SIDNEY — A recent survey by Columbus Monthly magazine has slammed local legislators, Sen. Keith Faber, R-Celina, 12th District, and Rep. Nino Vitale, R-Urbana, 85th District.
Respondents to the admittedly unscientific poll labeled Faber the most ambitious, most humorless, least compassionate, most arrogant and most aggressive campaign fundraiser among all Ohio legislators. Vitale was named the least effective and least savvy lawmaker. In addition, Faber tied for second place in the “least principled” category. Vitale tied for third place as “least engaged.”
The anonymous survey was conducted during the summer and results were published in the September issue of the magazine in an article titled “Rating the Legislators: The Good, the Bad, the Poorly Dressed.” According to Senior Editor David Ghose, who authored the piece, a similar survey was made nine years ago and editors of the publication thought it would be a good idea to do it again.
“Ideally, this should be done every four or five years,” he told the Sidney Daily News, Thursday. “The reason we do this is that we’re trying to get an unvarnished view of what people in the know think of the legislature. It’s a popularity contest. But you can’t be an effective legislator if your colleagues don’t respect you or you’re not liked by your colleagues.”
When contacted by the Daily News, both Faber and Vitale indicated that the survey responses don’t necessarily paint a true picture.
“I’ve been elected Senate president, not once, but twice, unanimously both times. That’s an indication of what my colleagues think,” Faber said, Thursday.
Vitale cited his voting record, which he said belies a comment quoted in the magazine’s profile of him that “he is a guy who’s come here to vote no and be against everything.”
“I have voted ‘yes’ (on) 89 percent (of bills). They’re making a quote from someone not looking at the facts. Isn’t it fair to think that 11 percent of the time, bills come to the floor that don’t reflect the values of the district I represent?” Vitale said, Wednesday.
The survey was sent as an email link to SurveyMonkey to all 132 state legislators (99 representatives and 33 senators) and to an aide in each lawmaker’s office. It was also sent to more than 1,000 registered state lobbyists and members of Gov. John Kasich’s administration.
The legislature was not in session at the time, and neither Faber nor Vitale thought he had received the email.
The magazine’s editors framed the survey questions, asking respondents to name the legislator who was the hardest working, the laziest, the funniest, the best and worst dressed, the most knowledgeable, the biggest publicity hound and more.
“We got about 100 responses,” Ghose said, “(from) people in the know.” They were completely anonymous, but “generally, legislators are reluctant to respond to a survey like this,” so Ghose thought most of them came from lobbyists.
“My tendency is to work with people in my district more and less with the lobbying community, so maybe that’s what has them a little bit upset,” Vitale said. “Sometimes my district asks me to push for things that are not necessarily popular in Columbus. Ultimately, my job is to do what my district wants and what I said I would do when I ran for office.”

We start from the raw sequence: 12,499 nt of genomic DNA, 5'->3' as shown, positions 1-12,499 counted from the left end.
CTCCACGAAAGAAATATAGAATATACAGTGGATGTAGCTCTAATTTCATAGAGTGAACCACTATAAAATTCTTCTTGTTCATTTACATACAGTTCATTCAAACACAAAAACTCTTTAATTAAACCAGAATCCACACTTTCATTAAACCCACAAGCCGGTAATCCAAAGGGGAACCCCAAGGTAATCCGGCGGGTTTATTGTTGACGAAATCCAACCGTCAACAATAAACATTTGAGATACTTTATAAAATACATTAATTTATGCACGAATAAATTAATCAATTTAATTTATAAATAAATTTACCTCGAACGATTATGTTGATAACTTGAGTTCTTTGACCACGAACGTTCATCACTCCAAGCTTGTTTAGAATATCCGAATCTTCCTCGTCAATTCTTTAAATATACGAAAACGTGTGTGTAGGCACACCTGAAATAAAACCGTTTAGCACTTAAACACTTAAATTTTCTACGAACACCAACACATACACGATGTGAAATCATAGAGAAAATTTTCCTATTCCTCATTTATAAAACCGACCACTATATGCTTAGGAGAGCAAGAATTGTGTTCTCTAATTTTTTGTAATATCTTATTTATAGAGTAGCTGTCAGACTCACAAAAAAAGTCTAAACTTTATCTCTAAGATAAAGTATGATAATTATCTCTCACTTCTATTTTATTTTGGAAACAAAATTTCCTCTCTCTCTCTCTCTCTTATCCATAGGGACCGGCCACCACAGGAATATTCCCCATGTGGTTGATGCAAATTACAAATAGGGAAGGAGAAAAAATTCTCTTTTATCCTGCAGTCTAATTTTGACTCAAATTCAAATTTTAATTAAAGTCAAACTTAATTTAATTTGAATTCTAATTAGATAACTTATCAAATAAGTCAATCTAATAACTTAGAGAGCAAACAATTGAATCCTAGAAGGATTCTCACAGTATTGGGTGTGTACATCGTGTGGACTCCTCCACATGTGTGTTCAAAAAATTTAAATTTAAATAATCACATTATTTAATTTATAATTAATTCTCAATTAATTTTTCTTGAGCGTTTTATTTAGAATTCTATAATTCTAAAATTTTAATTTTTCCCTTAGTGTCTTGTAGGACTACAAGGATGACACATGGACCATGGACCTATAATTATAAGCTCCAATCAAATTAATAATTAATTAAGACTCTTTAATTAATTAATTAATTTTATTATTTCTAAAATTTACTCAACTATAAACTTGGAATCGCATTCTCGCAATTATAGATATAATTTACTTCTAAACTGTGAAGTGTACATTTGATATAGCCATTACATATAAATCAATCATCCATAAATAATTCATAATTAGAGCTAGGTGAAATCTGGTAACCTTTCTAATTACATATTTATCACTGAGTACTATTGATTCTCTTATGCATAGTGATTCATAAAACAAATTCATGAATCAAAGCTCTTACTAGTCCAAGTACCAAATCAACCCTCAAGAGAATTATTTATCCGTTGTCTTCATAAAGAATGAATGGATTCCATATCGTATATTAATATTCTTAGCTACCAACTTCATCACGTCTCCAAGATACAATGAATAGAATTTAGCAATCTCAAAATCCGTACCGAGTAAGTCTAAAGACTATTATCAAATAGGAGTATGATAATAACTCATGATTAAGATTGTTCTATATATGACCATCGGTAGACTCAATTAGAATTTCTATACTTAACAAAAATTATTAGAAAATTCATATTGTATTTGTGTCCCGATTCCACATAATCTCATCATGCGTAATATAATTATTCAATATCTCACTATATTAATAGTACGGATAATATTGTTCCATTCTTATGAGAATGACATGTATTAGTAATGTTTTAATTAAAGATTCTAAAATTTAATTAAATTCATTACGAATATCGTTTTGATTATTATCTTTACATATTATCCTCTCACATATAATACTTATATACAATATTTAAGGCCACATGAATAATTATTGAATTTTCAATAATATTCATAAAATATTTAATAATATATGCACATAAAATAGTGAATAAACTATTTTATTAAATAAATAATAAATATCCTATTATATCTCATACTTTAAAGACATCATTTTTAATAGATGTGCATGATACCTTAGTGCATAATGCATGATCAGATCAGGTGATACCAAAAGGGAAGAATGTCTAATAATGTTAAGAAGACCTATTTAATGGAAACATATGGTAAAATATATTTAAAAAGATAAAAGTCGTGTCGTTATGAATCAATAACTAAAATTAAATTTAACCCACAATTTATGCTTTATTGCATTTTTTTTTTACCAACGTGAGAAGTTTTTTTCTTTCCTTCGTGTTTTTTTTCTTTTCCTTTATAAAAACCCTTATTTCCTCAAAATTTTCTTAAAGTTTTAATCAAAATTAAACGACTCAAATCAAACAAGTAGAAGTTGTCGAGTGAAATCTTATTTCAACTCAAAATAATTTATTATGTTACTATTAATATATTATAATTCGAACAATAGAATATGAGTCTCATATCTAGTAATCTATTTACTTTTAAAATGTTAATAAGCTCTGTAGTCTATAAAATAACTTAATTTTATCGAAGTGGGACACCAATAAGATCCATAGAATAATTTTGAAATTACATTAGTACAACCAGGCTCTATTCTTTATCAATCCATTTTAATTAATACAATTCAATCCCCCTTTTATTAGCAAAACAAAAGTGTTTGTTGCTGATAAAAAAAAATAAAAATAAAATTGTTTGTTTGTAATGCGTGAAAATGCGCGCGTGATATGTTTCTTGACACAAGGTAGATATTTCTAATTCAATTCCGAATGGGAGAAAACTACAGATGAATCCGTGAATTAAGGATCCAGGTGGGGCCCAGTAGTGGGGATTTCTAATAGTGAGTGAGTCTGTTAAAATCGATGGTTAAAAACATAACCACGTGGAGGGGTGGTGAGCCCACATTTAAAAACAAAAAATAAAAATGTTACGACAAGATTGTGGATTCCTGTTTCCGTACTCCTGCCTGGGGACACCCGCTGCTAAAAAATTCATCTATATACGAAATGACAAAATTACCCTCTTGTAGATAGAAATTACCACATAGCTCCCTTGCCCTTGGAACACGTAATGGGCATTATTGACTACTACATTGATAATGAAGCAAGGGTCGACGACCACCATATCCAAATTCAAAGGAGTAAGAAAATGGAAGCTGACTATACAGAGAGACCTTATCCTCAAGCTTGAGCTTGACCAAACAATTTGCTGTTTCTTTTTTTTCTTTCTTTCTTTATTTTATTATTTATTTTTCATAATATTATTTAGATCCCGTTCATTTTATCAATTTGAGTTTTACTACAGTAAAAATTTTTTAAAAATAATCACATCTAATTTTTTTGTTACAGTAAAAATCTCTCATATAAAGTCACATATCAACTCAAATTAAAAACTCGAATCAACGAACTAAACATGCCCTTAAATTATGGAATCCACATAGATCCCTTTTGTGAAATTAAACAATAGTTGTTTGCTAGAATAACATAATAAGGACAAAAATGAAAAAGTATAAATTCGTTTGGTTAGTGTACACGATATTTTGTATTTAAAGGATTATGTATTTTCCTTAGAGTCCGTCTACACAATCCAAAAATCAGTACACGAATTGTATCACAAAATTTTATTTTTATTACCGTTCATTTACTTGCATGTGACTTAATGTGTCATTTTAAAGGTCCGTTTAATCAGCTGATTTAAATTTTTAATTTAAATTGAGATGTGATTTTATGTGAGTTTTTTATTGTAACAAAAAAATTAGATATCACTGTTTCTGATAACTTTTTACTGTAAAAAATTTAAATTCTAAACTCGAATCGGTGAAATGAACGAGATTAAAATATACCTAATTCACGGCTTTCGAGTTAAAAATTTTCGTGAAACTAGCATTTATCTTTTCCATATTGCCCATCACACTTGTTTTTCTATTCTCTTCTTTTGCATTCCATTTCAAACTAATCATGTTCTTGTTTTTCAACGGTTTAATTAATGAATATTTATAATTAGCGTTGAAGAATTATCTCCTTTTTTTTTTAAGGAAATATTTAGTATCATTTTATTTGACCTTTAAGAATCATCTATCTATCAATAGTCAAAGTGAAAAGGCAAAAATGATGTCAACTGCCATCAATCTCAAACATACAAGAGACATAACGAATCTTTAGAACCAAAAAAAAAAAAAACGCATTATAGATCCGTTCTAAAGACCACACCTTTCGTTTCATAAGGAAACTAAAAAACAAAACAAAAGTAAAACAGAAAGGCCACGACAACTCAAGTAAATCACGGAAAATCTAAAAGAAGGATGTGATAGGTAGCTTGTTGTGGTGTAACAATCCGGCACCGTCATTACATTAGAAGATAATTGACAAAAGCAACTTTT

Faber noted that doing good things for Ohio is not always so good for special interests.
“Each time you do something, there are people who are not happy. When you’re an effective leader, there are people who are not happy that you’re effecting change,” he said.
The magazine published profiles of the “winner” of each category.
“There are diferent types of ineffective Ohio legislators,” Ghose wrote of Vitale. “… Perhaps the most ineffective are the ones who ‘aggressively make themselves nonentities,’ as one longtime lobbyist puts it. They’re ideological purists who seem to have no interest in compromise and governing. Nino Vitale is their poster child.” Ghose called him a champion of conservative causes and a supporter of gun rights who fights against unions, aboriton and gay marriage. Vitale disputes the union reference.
Ghose wrote of Faber that, as his term in the Senate ends this year, “plenty of people are happy to see him go … You’d be hard-pressed to find a more polarizing figure at the Statehouse. Political insiders use terms like ‘prickly,’ ‘difficult to work with,’ ‘dictatorial’ and ‘bully’ to describe (him).”
However, Ghose went on to write that “one longtime lobbyist defends Faber, saying many of the complaints — especially from other lobbyists — are sour grapes because Faber doesn’t play their game.”
“If it’s lobbyists who don’t like me, and it’s political insiders and people fighting for special interests who think I’m a strong adversary, that’s not a bad thing,” Faber told the Daily News.
Neither local legislator felt the survey or the Columbus Monthly story would affect their work on behalf of their districts’ constituents.
They questioned the value of the poll with its less-than-10-percent response rate, saying it encouraged anonymous vendettas. And they questioned the magazine’s aims and values.
For his part, Ghose defended the survey.
“It’s not a window into the soul of each legislator, but I do think it’s important,” he said.
To see an online version, visit http://www.columbusmonthly.com/content/stories/2016/09/rating-the-legislators.html.
Reach the writer at 937-538-4824.